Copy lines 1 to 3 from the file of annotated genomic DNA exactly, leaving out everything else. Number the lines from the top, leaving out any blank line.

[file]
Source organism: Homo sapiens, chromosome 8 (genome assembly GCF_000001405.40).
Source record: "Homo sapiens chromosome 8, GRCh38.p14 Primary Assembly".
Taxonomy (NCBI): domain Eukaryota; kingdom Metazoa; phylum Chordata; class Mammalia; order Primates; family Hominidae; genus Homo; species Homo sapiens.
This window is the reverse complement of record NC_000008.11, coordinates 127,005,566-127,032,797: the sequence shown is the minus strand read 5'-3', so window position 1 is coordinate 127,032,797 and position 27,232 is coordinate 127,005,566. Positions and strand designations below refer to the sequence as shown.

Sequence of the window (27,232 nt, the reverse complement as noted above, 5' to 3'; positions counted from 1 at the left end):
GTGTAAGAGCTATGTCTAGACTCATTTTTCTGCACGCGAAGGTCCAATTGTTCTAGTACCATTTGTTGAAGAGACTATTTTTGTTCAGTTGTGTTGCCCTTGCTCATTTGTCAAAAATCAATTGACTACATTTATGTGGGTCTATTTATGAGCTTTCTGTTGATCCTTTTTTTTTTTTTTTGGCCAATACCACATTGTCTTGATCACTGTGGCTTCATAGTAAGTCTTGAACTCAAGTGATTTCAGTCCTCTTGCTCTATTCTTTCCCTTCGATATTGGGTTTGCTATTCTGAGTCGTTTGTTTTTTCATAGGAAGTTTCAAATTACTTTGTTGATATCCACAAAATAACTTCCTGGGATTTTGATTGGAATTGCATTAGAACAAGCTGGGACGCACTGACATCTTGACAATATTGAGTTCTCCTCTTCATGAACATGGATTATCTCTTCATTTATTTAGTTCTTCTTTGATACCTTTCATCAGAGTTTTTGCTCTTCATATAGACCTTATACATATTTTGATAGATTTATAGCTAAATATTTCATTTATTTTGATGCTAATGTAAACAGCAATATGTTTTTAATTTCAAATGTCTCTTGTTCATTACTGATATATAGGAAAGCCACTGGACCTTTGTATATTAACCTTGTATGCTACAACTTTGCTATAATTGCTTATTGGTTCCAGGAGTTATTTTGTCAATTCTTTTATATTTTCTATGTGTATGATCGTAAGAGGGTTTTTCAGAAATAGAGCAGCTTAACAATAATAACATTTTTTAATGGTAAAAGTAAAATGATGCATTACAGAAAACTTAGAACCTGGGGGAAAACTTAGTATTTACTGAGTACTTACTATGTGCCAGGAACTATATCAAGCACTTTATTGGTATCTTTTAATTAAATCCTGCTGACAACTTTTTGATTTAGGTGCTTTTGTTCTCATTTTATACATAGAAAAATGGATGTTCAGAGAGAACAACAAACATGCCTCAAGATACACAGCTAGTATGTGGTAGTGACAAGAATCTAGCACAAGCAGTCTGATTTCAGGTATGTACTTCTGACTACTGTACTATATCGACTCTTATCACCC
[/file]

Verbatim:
Source organism: Homo sapiens, chromosome 8 (genome assembly GCF_000001405.40).
Source record: "Homo sapiens chromosome 8, GRCh38.p14 Primary Assembly".
Taxonomy (NCBI): domain Eukaryota; kingdom Metazoa; phylum Chordata; class Mammalia; order Primates; family Hominidae; genus Homo; species Homo sapiens.